The ground on which the duel would take place was clearly divided into two parts: the eastern front, with capital in St. Petersburg, consisting of five tracks, like the five lines of the staff: three dirt roads and two rivers. The West Front, based in London, was divided into light and dark grids.
Two Queens, accompanied by Kings Consorts, directed both fronts, the Oriental was commanded by a white governor, Yuliya Veysberg, inevitably enchanting, since she had been born the day of Christmas. The Western Front was led by the Black Queen, Vera Menchik, of Russian origin, as her rival, but settled in London, had the elegance of a British lady, with great ability to strategy in her beautiful matches.
The Russian composer faced one of the best chess players of all time. Vera Menchik advanced her infantry, and, at a signal from Yuliya, hundreds of rabbits emerged from one of the roads. The soldiers laughed at them, ready to attack them, but the animals fled quickly into hiding in the burrows before they could do inflict any harm. In spite of the harmlessness of the rabbits, the truth is that they disappeared and reappeared in the most unsuspected of places, surrounding the king at times. The pawns followed them in confusion, not knowing where to attack. Finally, the Black Queen thought about bringing ferrets to frighten the animals, but the dark infantry of Vera Menchik ended up being so exhausted that it left the game.
Even so, the queen of chess relied on the rest of her army, and brought out her knights, who advanced in great leaps to the front of the queen of the children’s opera. Yuliya smiled, and at another signal from the Russian, several mermaids emerged from some of the rivers on the eastern front, and began singing. The knights felt all of their muscles going limp and they forgot to fight. Seduced by those magical songs, they entered the waters of the river, disappearing forever.
The bishops of Vera Menchik’s army looked at it in horror, and covered their ears with the wax of their candles, so as not to hear their songs. Then they ran to scare away the pagan mermaids with powerful prayers, which caused these water creatures to hide in the depths of the river in order not to leave again.
Queen Veysberg did not give up and called her geese which appeared hissing threateningly, and frightened the bishops with painful bites of their serrated peaks.
Yuliya laughed, and shouted to Vera: “You thought it would be very easy to beat me, right? I’m not going to go so quickly into Vera Menchik’s club.”
The Black Queen smiled patronizingly.
Encouraged by her recent victory, Yuliya called her swans, first the white swans flew, ready to attack the Towers, but their slow flight in two times, made them too calm, and were easily caught with nets. Then the White Queen made the black swans come out with a much faster flight of a single time and circled the towers to the point of making the soldiers who guarded them, all dizzy.Taking advantage of this momentary weakness, Yuliya made a swift movement to corner the Black King. But Menchik, foreseeing it, pushed aside his king and rushed upon the White King, shouting,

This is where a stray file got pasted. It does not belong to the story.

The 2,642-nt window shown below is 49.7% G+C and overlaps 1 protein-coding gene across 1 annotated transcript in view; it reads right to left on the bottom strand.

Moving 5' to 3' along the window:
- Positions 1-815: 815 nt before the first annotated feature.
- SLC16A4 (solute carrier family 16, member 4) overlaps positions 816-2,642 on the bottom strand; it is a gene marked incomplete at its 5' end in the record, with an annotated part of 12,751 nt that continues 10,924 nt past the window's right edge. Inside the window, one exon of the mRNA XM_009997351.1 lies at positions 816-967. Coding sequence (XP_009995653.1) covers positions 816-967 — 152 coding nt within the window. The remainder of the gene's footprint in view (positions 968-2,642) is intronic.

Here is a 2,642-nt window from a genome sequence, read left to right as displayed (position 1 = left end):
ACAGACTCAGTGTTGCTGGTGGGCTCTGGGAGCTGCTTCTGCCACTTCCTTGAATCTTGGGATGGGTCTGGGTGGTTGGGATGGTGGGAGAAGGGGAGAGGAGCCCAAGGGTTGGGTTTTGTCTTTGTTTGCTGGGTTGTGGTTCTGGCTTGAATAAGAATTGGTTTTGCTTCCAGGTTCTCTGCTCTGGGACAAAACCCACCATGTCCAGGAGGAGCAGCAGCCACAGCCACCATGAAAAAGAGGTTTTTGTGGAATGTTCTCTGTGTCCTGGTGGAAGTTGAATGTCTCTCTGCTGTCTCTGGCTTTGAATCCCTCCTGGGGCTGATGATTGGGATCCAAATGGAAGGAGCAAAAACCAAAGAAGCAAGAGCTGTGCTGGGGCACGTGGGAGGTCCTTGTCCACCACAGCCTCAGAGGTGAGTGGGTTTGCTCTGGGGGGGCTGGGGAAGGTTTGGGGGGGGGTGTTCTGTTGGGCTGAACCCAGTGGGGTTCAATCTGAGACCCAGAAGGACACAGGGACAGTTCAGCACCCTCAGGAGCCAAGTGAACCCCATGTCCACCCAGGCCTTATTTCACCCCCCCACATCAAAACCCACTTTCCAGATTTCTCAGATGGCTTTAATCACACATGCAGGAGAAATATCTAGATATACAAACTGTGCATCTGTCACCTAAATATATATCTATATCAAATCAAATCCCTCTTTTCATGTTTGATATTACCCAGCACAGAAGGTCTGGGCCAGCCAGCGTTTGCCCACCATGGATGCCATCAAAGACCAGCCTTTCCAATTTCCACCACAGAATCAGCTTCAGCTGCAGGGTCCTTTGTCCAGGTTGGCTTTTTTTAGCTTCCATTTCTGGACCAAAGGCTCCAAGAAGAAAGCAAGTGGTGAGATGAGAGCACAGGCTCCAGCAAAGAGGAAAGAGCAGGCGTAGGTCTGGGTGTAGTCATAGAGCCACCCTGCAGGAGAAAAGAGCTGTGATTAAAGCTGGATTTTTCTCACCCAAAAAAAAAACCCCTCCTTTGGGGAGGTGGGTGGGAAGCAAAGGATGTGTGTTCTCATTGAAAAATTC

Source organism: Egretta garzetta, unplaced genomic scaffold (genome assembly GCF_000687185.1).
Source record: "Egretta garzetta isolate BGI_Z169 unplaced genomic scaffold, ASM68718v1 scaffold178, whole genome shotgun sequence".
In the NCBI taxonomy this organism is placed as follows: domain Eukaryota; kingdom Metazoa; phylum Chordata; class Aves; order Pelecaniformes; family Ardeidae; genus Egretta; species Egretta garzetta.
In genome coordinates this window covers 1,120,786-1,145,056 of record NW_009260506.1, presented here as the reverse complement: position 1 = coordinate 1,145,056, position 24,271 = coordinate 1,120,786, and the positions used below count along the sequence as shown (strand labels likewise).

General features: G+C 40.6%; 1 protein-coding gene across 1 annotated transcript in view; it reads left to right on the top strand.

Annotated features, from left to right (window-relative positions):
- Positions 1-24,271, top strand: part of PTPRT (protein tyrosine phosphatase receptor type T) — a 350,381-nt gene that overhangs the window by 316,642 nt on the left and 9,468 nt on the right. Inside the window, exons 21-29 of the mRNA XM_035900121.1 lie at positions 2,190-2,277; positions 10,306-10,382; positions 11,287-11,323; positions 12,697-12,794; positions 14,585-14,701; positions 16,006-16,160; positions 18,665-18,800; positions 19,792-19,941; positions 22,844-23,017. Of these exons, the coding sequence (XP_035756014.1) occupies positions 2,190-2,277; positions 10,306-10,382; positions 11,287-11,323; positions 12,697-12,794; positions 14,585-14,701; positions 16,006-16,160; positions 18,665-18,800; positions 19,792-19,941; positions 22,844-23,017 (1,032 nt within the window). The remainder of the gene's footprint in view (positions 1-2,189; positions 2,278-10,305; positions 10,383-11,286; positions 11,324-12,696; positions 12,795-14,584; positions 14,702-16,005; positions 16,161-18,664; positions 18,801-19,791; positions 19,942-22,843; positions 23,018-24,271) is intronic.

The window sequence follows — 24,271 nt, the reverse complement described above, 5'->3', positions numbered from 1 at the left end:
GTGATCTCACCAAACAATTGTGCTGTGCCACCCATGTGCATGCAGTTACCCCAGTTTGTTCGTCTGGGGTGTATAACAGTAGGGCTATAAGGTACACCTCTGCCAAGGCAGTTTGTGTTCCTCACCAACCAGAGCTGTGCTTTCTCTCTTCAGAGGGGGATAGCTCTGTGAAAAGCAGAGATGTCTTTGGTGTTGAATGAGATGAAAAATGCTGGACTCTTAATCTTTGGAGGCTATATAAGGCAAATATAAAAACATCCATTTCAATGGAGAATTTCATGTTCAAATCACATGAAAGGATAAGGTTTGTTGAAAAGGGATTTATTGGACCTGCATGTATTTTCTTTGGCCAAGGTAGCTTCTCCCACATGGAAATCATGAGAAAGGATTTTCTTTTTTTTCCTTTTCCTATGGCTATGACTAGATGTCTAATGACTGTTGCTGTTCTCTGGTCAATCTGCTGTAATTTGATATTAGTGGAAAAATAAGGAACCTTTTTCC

“You’re trapped, Andrei!” Not even your father, the great Rimsky-Korsakov, could save you with your best compositions.The White Queen turned and realized that Vera was right, her king was not protected, and the checkmate was clear.
But suddenly something happened that no one expected. A thundering sound was approaching the dueling grounds, a horrible army was ready to destroy and dominate all of Europe, both on the Western and Eastern fronts. They carried a flag with a terrifying swastika, and their warplanes overflew the place, covering everything of dark clouds.
The two queens knew that everything was lost, and they approached to amicably shake hands with each other.
“Never forget,” Yuliya told Vera, “that beyond the dark ceiling, there will always be a sky.
The bombs began to fall, and everything was covered in darkness, while the long sobs of an autumn song were heard.
 Vera Menchik stands out for her attacking matches, with an ambitious and incisive style of play.
 Vera Menchik is the woman who has held the title of world champion for the longest time, from 1927 to 1944. Yuliya Veysberg was a Russian composer, especially of vocal genres, and especially for children.
Reference to the children´s opera from 1937 A Little Rabbit’s House
 Reference to his opera The Little Mermaid, based on the story of Andersen.
 When Menchik entered the chess tournament in Carlsbad in 1929, a Viennese teacher named Albert Becker ridiculed her contemptuously saying that any player who was beaten by her would enter the “Club of Vera Menchik.” Becker himself was the first member of the “Club”.
 The geese and swans refer to their children’s opera Geese-Swans
 Yuliya married musicologist Andrei Rimsky-Korsakov, son of the celebrated Russian composer Nikolai Rimsky-Korsakov.
 Yuliya died during the siege of Leningrad by the Nazis, Vera in a Nazi bombardment of London.
 Reference to her musical composition Le ciel est, par-dessus le toit, basada en el texto de Paul Verlaine.
 Reference to her musical composition Chanson d’automne: Les sanglots long. Also based on another text of Verlaine.
WINNER: Vera Menchik
(Silvia Pazos Hermida)